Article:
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Famines and Colonial Economic Policies

Famines were not just because of foodgrain scarcity but were a direct result of colonial economic policies

The statement is correct, and famines in India were directly related to the economic policies that the colonial masters adopted. The significant difference between the British colonist and earlier invaders was that the former was here to stay and establish their rule and the latter drained the Indian economy to serve their own country. Therefore they created structural changes to drain India’s wealth as tribute.

Economic Policies that Led to Famines

The economic policies of the colonial masters that led to a series of famines can be summed up under the following heads.

Impoverishment of Peasantry

The Peasants have to pay a fixed rent to Zamindar from the farm’s produce. The money collected by peasants was by selling the produce to Moneylenders who were often the grain merchant in the market who forced the peasants to sell the produce at a low price to settle their dues.

Image of Bengal Famines
Image of Bengal Famines

Emergence of Intermediaries

The old Zamindar was replaced by a new system where the Zamidar has to pay 10/11 share of the rent that they collected from the peasants and keep 1/11 share for themselves. Under the Permanent Settlement, this share will never be increased and remain constant in perpetuity along with the ownership of the land. The Zamindar and the East India Company had a steady stream of income. Even the Zamindars were vulnerable due to a Sunset Clause.

The ‘Sunset Clause’ is that if the Zamindar failed to pay the revenue to the Company on a prefixed date all the rights will be taken away and the land will be auctioned to the highest bidder. This ensured the uprooting of traditional Zamindars and the new ones had no roots in the villages therefore they had no incentive in increasing the quality of the land.

What about peasants?

They had to pay constant rent demanded by zamindar coupled with falling prices, and the destruction of handicrafts + local industries which meant less money in the hands of peasants + constant rent. This situation was ripe for the growth of Moneylenders who lent money to the peasants and Zamindars who were unable to pay rent and revenue respectively. Therefore we can see a trend in shifting ownership of the land. The Zamidars resorted to summary evictions, illegal dues, and ‘begar’ a practice when a laborer was forced to work without being paid or being paid a nominal remuneration.

Peasants in India
Peasants in India Bengal Famines

Stagnation and Deterioration of Agriculture

There was little to no expenditure in order to improve the productivity and quality of the land. There was no incentive in cultivating the land. The Zamindars fragmented the land and all of this made it difficult to introduce modern technology which resulted in low levels of production.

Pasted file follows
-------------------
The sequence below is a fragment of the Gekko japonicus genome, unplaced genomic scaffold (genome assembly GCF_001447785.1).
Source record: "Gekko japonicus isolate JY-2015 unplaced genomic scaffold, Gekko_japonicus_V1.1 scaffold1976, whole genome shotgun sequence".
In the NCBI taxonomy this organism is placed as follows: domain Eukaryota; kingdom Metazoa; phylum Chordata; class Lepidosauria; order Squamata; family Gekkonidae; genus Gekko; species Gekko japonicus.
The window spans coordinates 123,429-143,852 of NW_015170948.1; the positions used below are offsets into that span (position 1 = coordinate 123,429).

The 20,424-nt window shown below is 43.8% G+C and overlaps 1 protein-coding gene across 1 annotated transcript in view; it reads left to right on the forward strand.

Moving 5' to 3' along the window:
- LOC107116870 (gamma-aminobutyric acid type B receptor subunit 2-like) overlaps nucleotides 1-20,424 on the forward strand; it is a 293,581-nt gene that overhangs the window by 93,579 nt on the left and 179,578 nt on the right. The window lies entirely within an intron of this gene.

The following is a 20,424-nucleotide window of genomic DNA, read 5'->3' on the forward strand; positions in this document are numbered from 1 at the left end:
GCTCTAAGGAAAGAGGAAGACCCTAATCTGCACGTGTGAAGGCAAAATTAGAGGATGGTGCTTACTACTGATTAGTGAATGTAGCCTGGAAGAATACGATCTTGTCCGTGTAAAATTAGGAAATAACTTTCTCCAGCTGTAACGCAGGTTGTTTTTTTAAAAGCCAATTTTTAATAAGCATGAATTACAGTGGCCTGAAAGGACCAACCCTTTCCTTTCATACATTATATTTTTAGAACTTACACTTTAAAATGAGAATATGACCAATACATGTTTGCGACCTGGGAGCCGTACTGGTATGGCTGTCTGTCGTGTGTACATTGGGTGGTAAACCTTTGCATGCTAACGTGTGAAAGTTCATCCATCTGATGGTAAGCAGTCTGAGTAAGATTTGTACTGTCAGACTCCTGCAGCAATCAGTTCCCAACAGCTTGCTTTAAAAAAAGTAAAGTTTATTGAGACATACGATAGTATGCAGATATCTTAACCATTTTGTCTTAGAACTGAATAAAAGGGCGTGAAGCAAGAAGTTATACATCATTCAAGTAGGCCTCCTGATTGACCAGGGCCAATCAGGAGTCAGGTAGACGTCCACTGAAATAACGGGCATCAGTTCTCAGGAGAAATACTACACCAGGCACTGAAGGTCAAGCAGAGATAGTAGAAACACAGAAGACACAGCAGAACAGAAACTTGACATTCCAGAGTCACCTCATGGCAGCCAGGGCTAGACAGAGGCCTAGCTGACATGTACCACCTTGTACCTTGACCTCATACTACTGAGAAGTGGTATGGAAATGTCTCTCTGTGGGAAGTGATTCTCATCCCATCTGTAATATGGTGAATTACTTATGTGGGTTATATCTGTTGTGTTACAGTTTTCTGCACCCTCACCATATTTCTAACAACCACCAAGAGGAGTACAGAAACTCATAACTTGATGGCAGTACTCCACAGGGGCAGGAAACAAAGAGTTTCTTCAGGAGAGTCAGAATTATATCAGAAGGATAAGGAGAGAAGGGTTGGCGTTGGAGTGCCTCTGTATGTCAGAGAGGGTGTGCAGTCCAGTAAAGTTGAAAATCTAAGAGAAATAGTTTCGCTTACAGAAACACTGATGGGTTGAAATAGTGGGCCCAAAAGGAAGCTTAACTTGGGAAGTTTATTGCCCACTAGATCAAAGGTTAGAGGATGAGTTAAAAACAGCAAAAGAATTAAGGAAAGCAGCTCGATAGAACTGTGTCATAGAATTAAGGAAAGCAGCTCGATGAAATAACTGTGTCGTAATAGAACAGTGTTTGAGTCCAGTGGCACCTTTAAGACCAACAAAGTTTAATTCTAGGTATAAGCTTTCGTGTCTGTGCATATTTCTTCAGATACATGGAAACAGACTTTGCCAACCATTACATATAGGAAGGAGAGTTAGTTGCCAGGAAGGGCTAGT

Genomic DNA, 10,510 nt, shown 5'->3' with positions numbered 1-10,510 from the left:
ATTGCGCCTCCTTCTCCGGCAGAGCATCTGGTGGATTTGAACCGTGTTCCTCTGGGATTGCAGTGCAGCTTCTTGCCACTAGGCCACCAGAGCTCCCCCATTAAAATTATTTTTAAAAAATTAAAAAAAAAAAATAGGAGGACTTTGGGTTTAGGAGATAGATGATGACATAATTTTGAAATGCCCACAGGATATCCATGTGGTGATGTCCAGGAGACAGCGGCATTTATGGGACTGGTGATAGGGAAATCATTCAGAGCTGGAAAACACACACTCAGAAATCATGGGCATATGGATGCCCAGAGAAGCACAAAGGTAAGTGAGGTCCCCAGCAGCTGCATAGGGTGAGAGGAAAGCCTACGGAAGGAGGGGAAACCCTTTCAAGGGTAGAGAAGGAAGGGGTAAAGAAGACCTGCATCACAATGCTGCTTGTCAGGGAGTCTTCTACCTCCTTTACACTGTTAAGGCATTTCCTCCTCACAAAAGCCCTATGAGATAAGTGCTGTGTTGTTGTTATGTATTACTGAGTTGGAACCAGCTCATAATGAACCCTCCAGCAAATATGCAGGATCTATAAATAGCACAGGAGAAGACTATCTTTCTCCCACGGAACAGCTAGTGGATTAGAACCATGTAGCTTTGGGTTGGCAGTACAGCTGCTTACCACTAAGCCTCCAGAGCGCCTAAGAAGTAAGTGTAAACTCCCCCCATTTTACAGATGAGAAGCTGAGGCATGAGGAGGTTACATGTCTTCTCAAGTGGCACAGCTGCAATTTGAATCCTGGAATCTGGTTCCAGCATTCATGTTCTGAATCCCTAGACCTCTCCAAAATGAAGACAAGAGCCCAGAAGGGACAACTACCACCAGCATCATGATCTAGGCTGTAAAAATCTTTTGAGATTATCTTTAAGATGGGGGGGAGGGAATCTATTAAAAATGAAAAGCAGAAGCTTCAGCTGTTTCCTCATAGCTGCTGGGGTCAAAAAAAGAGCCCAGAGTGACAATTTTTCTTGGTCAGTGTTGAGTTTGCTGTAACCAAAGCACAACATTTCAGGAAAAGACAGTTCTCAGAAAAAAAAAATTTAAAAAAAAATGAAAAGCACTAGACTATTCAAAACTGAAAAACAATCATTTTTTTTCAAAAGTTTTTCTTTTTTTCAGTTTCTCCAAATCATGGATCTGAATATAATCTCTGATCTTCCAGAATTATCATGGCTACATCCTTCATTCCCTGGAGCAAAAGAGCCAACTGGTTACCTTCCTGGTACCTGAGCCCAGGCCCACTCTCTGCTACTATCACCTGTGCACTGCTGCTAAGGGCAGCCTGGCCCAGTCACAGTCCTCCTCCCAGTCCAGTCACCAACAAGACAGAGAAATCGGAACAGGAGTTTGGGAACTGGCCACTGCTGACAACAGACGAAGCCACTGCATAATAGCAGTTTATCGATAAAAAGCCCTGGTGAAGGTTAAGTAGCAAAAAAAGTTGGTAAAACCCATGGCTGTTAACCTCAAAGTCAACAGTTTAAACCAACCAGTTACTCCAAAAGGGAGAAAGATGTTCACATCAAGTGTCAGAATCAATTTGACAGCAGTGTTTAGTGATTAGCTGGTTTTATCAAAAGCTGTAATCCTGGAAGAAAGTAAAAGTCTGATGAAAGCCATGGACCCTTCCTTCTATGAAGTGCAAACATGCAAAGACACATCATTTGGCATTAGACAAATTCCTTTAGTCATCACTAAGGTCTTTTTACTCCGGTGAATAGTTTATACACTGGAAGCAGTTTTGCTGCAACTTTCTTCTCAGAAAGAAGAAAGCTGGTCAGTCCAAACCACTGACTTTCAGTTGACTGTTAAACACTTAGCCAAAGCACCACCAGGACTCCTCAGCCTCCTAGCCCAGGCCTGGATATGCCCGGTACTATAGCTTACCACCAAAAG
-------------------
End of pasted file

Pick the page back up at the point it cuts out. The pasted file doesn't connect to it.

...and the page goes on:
Commercialization of Agriculture

The introduction of commercial crops means less land under cultivation for food grains such as cereals and pulses. It also meant more requirements of nutrients, more labor, more water, and the degradation of land at a faster pace. Crops such as cotton, jute, sugarcane, groundnut, oilseeds, tobacco, etc, and plantations such as tea, coffee, rubber, indigo, etc.

List of Famines in India

  1. 1769 – 1770 Great Bengal Famine (Bihar, West Bengal) death toll 2-10 Million
  2. 1783 – 1784 Chalisa Famine (Delhi, Western Oudh, Eastern Punjab region, Rajputana, and Kashmir) death toll 10 Million +
  3. 1791 – 1792 Doji Bara famine or Skull famine (Hyderabad, Southern Maratha country, Deccan, Gujarat, and Marwar) death toll 10 Million +
  4. 1837 – 1838 Agra Famine (Central Doab and trans-Jumna districts of the North-Western Provinces (later Agra Province), including Delhi and Hissar) death toll 800,000
  5. 1860 – 1861 Upper Doab (Upper Doab of Agra; Delhi and Hissar divisions of Punjab) death toll 2 Millon
  6. 1865 – 1867 Orissa Famine (Orissa, Bihar, Bellary, and Ganjam) death toll 1 Million
  7. 1868 – 1870 Rajputana Famine (Ajmer, Western Agra, Eastern Punjab) death toll 1.5 Million
  8. 1876 – 1878 Great Famine of Southern India (Mysore and Bombay) death toll 5 Million +
  9. 1896 – 1897 Indian Famine (Madras, Bombay Deccan, Bengal, United Provinces, Central Provinces. Also parts of Punjab specially Bagar tract) death toll 5 Million +
  10. 1899 – 1900 Indian Famine (Bombay, Central Provinces, Berar, Ajmer. Also parts of Punjab specially Bagar tract) death toll 1 Million +
  11. 1943 – 1944 Bengal Famine (Bengal Famine) death toll 1.5 Million+

List Source Wikipedia Article Titled Famines under the British Rule


This question was asked in UPSC Civil Services History Paper 2 in the mains examination in the year 2022

Kanishka Singh Rathore

Engineer Financial Planner Editor

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